That which we call the Mayan Calendar might more accurately be termed “the Mesoamerican Calendar,” for it was common to almost all the peoples of ancient Mexico. The use of the Mesoamerican Calendar, along with pyramid temples, shared mythologies, and a reverence for jade, almost defines the entire region as a civilization. The calendar may well be as old as Mesoamerican civilization itself; many scholars have credited the invention of the Mesoamerican Calendar – often called the Sacred Calendar because of its powerful spiritual significance – to the Olmecs, the oldest of Mesoamerican cultures, which began about 1000 BCE.

At its most basic and fundamental level, the Mesoamerican, or Mayan, Calendar is made up of:

  • the Tzolk’in or “ritual almanac” of 260 days, comprised of 20 symbolic day signs and a series of 13 numbers (13 x 20 = 260), plus..
  • a solar calendar of 365 days, called the Haab in Yucatec Maya.

The Tzolk’in and the Haab interlock and intermesh with one another like cogs in a wheel. The same combination of numbered days in the Tzolk’in and the Haab (for example, 13 Akbal in the Tzolk’in and 10 Yaxkin in the Haab) will re-occur once every 52 years. This 52-year cycle is known as a Calendar Round.

The Tzolk’in and the solar calendar were common to almost all peoples of Mesoamerica. They are still in use today among traditional peoples, especially the Tzolk’in; the ancient solar calendar is much more rare, but both of these calendrical factors are still used by the Ki’che’ Maya of highland Guatemala. The Tzolk’in forms the basis of much Mayan magic and ritual; it is a system of astrology as well as divination. The daysigns of the Tzolk’in comprise the essential myths and archetypes of ancient Mexico and the Mayan lands.

People such as the Maya, the Toltecs, the Aztecs and the Hopi all shared a concept which we might call “cycles of emergence.” According to this shared cultural view, the world has been created and destroyed a number of times. Each world the gods have brought into being has been created with the hope that humankind will worship the divine powers properly; more often than not, of course, the gods are disappointed. Their continuing attempts to create a perfect being, one who will honor the sacred, is the foundation of evolution. The Hopi say that humankind has been successively "emerging" through four different worlds. The world is always in a state of emergence, never static. It is constantly developing, and hence unstable. It must therefore be maintained. It is only through the prayers of human beings and their spiritual behavior that the world's equilibrium is made possible.

The idea of humankind's spiritual evolution lies at the heart of the history of the cosmos as the Maya understood it. Because each world carries with it the same eternal, recurring process, their view of the universe is circular, like that of other indigenous traditions. But the concept of continuing evolution also gives the Mesoamerican world view a linear quality, a sense of ongoing development. In Mayan thought, the linear and the circular world views are combined into what we might describe as a spiral, inherently circular but forever upward-moving. Indeed, the Hopi sometimes do refer to the “spiral of emergence.”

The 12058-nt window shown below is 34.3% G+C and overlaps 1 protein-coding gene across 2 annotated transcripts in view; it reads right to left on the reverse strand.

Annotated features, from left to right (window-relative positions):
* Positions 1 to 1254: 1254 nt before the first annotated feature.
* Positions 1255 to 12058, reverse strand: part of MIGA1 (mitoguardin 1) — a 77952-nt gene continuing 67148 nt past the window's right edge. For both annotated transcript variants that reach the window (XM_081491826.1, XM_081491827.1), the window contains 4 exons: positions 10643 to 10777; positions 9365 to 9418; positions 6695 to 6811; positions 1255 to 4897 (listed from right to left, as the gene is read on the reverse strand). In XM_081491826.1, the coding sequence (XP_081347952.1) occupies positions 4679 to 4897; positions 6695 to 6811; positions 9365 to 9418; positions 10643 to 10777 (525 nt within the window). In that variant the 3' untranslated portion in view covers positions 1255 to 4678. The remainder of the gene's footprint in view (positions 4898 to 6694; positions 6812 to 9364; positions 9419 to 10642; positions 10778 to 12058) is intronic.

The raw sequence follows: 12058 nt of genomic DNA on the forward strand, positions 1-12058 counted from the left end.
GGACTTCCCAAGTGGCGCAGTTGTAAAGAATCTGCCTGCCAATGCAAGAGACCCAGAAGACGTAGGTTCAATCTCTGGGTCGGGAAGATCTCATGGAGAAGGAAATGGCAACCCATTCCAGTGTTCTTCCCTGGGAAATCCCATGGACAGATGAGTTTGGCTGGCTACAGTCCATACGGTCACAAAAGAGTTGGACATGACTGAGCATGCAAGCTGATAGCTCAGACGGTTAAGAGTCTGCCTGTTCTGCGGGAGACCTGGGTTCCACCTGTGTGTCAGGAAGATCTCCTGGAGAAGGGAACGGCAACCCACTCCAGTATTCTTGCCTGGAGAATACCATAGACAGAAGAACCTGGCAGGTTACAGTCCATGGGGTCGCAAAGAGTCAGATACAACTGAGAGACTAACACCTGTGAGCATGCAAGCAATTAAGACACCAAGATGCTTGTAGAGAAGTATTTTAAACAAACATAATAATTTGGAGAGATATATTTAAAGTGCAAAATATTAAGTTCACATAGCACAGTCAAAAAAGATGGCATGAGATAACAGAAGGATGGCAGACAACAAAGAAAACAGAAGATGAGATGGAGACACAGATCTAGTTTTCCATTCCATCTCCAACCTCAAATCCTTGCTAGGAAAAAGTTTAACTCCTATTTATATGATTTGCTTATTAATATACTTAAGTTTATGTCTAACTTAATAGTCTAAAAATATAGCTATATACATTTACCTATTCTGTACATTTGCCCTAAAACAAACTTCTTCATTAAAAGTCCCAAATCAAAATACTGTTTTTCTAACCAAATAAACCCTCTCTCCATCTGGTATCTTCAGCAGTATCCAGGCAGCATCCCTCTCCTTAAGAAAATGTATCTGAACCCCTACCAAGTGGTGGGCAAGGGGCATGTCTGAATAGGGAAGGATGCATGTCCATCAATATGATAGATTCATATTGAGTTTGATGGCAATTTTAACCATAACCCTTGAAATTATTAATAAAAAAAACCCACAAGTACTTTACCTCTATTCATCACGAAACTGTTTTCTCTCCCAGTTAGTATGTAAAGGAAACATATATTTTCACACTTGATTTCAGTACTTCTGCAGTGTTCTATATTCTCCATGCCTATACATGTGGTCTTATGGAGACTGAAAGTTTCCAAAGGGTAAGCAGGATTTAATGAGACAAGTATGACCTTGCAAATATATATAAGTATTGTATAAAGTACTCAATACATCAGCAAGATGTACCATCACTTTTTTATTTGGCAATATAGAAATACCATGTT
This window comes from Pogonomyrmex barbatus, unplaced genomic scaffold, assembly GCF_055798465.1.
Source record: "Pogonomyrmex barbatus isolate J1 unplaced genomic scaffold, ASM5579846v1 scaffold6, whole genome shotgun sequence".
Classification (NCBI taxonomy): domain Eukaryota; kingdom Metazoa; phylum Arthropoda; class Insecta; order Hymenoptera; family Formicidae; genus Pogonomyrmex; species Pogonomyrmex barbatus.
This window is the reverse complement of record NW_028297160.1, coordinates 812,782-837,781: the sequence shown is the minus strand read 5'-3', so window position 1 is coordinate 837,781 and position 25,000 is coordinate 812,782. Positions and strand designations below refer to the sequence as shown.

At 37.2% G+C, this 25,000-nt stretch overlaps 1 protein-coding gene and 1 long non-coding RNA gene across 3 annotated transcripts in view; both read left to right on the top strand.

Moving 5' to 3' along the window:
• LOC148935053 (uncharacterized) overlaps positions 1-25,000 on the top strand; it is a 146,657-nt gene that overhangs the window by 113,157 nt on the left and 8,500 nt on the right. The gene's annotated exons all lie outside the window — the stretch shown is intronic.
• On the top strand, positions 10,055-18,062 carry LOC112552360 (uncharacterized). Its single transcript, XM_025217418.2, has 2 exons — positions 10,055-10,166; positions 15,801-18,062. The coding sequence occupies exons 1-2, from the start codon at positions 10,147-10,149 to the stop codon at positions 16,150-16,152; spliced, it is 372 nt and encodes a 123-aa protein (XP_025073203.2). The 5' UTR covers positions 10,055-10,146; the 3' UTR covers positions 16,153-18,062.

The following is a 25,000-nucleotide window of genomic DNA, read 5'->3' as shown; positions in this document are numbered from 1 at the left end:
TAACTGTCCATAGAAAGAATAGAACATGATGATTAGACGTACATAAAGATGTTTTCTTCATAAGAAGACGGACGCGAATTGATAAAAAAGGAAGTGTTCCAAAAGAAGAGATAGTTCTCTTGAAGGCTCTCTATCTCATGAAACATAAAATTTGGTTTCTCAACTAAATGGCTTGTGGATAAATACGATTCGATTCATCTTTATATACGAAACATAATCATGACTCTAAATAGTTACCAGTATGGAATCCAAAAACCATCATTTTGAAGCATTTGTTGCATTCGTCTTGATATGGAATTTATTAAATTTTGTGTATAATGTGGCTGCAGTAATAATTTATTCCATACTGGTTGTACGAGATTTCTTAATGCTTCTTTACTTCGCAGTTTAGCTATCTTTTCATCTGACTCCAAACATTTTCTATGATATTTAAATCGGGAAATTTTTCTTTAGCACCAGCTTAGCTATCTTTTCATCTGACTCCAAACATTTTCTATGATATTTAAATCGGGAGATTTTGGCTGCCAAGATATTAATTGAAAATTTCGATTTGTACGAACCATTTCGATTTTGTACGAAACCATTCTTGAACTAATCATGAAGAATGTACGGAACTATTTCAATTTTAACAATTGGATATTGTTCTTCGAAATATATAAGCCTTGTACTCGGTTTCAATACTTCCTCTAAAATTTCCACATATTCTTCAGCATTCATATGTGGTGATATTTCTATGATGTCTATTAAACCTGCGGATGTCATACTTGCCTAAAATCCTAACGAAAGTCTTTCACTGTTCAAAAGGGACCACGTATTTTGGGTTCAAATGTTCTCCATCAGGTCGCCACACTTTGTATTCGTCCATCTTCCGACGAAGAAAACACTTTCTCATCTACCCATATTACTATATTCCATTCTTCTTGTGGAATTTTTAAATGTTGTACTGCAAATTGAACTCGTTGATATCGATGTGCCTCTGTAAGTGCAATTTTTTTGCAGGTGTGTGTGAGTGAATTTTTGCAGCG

The so-called “end date” of December 21, 2012, that so many Westerners ask about, is based on the time-keeping system known as the Long Count, which was used to compute large cosmic and historical cycles. The Long Count endowed the Maya with a sense of cosmic vision that made them unique. Though all Mesoamerican civilizations made use of the Sacred Calendar, only the Classic Period Maya practiced the Long Count. Whether or not they invented it, they adapted it as their own and made it one of the foundation stones of their culture. In a way, it is a measure of their unique mathematical and philosophical gifts. The Great Cycle—that span of time which began in 3114 BCE and ends upon the much heralded event of December 21, 2012—is part of the Long Count. With the invention of the Great Cycle, the Maya were making a bold and powerful effort to mathematically quantify and define the cycles of world emergence.

Although the Maya and other Mesoamerican societies had a solar year of 365 days, the Long Count is based upon a “mathematical year” of 360 days, called a tun, which means “stone” in Mayan. 20 tuns was a k’atun, which means a “twenty stones.” 20 k’atuns constituted a bak’tun, signifying “a bundle of stones” and comprised of 400 tuns. 13 bak’tuns made up a Great Cycle, which adds up to 5,200 tuns and 260 k’atuns.

All Long Count dates contain the following elements, written in this order: the bak’tun, the k’atun, the tun, the winal or 20-day period, and the k’in or day. A Mayan date such as 9.12.2.0.16 (July 5, 674 AD) means that 9 bak’tuns, 12 k’atuns, 2 tuns, 0 winals, and 16 k’ins have passed since the creation date in 3114 BCE.

Those who perceive the end of the Great Cycle as a catastrophe or cataclysm may wish to note that the Maya conceived of epochs or ages that were much longer than the Great Cycle. A p’iktun was comprised of 8,000 tuns or 20 bak’tuns. A kalabtun was 160,000 tuns, and a kinchiltun was 3,200,000 tuns. The present p’iktun will end on October 13, 4772 AD, a date which was carved in the Temple of the Inscriptions at Palenque.

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